ice final

Sneak in some science with these fun ice towers. These are great for a hot summer day (using your freezer) or a cold winter day when you can simply place them outside to freeze!

Materials:

  • food coloring or liquid watercolor paints
  • water
  • salt (optional)
  • bowls of various shapes and sizes (plastic containers work, too)

Instructions

  1. ice4Fill the bowls with water.

  2. Add color by dropping in food coloring or paint. Let your little scientists experiment with mixing colors and watching the mesmerizing patterns.

  3. ice5When you're all done playing (or have run out of bowls), carefully take them outside to freeze or stick them in the freezer. We left ours outside overnight. NOTE: If the ice is stuck, it will come out easily after you run a bit of hot water over the outside of the container.

  4. Set a large towel on the table to catch the drips and/or paint from your ice sculptures.ice 6

  5. Take it further: If you're playing outside or if your ice is not watery and melted on the outside, you can stick two pieces of ice together by adding a touch of salt—but it won't work if the outside of the ice isn't dry. (The salt causes the surface of the ice to melt until diluted, then when you place ice on top of it, it causes the water to ice8freeze again.)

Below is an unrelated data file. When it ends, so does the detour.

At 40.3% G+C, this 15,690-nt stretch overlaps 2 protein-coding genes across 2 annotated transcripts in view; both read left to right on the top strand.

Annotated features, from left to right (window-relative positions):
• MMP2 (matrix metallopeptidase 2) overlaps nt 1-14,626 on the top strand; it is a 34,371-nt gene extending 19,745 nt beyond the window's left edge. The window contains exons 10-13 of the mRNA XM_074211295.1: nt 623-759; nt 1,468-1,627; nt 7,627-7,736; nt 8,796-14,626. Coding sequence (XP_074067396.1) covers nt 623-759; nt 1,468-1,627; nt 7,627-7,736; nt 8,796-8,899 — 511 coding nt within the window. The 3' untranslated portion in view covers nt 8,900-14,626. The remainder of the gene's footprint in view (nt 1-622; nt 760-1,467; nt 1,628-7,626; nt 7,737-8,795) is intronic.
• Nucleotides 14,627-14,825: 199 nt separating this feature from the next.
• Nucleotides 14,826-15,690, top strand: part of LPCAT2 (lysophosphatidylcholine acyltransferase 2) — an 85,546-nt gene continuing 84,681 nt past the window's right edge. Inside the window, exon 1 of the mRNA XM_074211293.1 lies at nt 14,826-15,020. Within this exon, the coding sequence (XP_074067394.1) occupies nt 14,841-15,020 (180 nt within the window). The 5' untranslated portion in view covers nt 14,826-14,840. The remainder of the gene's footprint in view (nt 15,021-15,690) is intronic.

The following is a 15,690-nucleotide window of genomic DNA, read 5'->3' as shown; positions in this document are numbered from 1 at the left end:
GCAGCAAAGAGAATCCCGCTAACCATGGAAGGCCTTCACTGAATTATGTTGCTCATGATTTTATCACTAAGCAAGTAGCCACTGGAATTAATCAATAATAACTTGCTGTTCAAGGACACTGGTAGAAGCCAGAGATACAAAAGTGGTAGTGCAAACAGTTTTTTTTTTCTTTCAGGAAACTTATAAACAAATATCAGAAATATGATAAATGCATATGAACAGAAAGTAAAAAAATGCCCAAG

Happy playing!

Stephanie believes that if she celebrates and cherishes as many moments as possible with her two children, then they won't grow up while she's not looking. So she follows them around with her camera while adventuring and playing games and chemistry with them, and tells their daily stories at Ordinary Life Magic.

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  • Lisa Paskell Genschel

    A few bullet points on the science concepts that could be communicated. A Parents as Teacher’s Tip Sheet would be very helpful. Not a worksheet for the kids, but some guidance about how to talk about “freezing” or why the salt helps two pieces bind – sure technically it is a chemical reaction but what does that mean to a six year old?